Syndicate content

Add new comment

Female Entrepreneurship: What Support Programs Should Do (and What They Should Avoid Doing)

Xavier Cirera's picture
Take a look at the nine points listed below, and think about the various support programs for women entrepreneurs that you may be familiar with. Have you seen these factors before?
 
  • Ignore gender differences
  • Create curriculum around PowerPoint (Stand and deliver)
  • Emphasis on existing idea or opportunity
  • Use of big business examples
  • Use of industry standards
  • Reliance on banks as start-up funds
  • Primarily including male instructors and speakers
  • Assumptions about firm size
  • Assumptions about linearity of growth


This is a list of what NOT to do when designing and implementing successful support programs for women entrepreneurs, as suggested by Prof. Patricia Greene of Babson College at a recent presentation at the World Bank Group. Her seminar was the first in a series on "Women Entrepreneurs: A New Approach to Growth and Shared Prosperity."

Now serving as the Paul T. Babson Professor of Entrepreneurial Studies at Babson College, where she formerly served as Dean of the undergraduate school and as Provost, Greene offered a fascinating discussion on "Female Entrepreneurs and the Entrepreneurial Eco-system: Gaps and New Approaches," in a session that was jointly organized by three units of the Bank Group: the Innovation, Technology and Innovation Practice (a practice within the Financial and Private Sector Development Network); the Gender and Development Group; and the Africa Region (West and Central).

The discussion provided interesting insights and advice on how to design and, more important, how to scale up such support programs. Scaling up is a critical challenge simply because the scope of the problem is so large. Women entrepreneurs in developing countries are concentrated in low-productivity and informal sectors, characterized by limited growth. As a result, their businesses are unable to grow from micro and small-scale enterprises into medium-sized or large productive enterprises that are able to contribute to national economies in a significant way.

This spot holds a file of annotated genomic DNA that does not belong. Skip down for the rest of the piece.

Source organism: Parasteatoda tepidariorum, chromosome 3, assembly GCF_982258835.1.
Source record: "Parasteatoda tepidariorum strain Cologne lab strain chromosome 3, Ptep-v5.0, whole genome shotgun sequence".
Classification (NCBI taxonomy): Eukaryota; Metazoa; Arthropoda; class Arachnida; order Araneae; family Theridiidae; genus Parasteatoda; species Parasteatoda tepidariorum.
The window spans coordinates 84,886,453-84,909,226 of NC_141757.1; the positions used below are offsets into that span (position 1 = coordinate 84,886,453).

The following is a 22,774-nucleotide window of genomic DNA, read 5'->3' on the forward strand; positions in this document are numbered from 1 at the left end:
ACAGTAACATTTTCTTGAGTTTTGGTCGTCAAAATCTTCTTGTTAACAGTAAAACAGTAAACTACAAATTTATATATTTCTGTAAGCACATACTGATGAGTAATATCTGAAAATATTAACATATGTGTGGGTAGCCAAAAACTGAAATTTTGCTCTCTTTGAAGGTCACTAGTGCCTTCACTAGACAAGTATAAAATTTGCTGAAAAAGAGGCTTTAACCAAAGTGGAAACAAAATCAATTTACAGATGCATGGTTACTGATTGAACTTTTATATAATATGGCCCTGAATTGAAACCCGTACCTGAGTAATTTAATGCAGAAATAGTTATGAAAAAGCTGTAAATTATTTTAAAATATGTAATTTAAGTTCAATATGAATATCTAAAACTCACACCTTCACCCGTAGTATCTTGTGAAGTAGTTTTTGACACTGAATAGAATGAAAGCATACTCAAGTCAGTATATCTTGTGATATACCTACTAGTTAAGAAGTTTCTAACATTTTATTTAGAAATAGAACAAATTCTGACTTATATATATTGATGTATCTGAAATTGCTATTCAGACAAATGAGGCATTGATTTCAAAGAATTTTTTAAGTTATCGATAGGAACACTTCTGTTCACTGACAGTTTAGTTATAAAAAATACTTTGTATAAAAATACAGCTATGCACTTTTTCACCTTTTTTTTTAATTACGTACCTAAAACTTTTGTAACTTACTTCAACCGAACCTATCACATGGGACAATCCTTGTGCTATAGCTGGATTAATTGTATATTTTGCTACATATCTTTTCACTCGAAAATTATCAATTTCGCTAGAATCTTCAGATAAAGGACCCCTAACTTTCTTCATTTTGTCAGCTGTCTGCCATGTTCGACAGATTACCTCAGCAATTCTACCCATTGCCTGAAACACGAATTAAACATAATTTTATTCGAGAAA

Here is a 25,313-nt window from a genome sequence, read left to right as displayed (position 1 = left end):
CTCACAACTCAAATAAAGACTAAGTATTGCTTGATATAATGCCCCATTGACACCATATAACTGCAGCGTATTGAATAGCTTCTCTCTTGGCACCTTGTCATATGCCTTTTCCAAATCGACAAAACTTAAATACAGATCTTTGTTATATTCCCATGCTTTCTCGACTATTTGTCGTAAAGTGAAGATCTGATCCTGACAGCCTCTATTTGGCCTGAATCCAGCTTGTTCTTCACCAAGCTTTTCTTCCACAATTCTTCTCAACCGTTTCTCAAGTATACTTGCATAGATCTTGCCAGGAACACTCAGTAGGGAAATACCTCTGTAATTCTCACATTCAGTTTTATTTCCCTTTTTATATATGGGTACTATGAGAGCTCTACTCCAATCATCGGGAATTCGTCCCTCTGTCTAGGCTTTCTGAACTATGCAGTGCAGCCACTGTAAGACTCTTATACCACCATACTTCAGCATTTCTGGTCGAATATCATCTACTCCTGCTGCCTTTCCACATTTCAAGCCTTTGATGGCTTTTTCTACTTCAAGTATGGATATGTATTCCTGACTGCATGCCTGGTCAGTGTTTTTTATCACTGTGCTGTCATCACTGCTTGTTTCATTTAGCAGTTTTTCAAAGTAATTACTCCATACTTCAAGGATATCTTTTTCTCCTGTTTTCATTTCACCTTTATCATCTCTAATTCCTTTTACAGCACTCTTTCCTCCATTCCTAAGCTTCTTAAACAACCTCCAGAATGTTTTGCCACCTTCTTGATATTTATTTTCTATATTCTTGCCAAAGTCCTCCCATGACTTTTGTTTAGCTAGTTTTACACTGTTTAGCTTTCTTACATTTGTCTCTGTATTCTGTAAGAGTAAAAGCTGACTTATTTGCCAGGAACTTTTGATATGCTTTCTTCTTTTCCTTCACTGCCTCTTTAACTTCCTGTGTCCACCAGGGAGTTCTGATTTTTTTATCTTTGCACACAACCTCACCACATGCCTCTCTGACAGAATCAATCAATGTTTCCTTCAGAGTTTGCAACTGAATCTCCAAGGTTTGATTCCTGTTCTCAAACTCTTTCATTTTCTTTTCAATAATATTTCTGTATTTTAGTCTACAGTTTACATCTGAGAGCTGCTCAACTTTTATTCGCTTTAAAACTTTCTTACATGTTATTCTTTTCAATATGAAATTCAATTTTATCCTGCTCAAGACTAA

According to the International Labor Organization, 865 million women worldwide have the potential to contribute more fully to their national economies, with 94 percent of them (812 million) living in emerging and developing economies. Empowering the growth of female entrepreneurship, especially women who lead firms with significant growth potential, would lift millions of people out of poverty, create jobs, increase incomes and have important spillover effects that would lead to greater economic, social and household empowerment. Women entrepreneurs now are an untapped source of potential national and regional productivity gains.

The discussion also raised some important questions. Consider, for example, the first point, suggested in the above list of things not to do: to ignore gender differences. How do we operationalize engendering a program beyond just separating the women from the men? Prof. Greene emphasized the importance of delivery methods or appropriate role models that can inspire the women who are participating in the program. But should the business education components also be adapted to women? Is a primary focus on so-called "soft skills," such as learning to network in male-dominated sectors, more critical for success? More important, to what extent do social norms have an impact on the choices available to and the preferences of women entrepreneurs? What role can our programs play in changing these norms?

The next discussion in this series at the Bank Group, on April 29, will explore these issues in deeper detail with Rohini Pande, the Mohammed Kamal Professor of Public Policy and the Director of Governance Innovations for Sustainable Development Group at the John F. Kennedy School of Government at Harvard University.

Another intriguing element on the list that Greene offered is the assumption of linear growth and, more generally, the definition of success in the context of the program. This issue is especially important for programs focusing on growth or high-potential women entrepreneurs, where firm growth is one of the most important indicators of success. How should we envision growth for women-led businesses? Should it be different from any other business? This critical question, which is important as evaluators measure programs' impact, will be the topic of continuing discussion throughout the seminar series.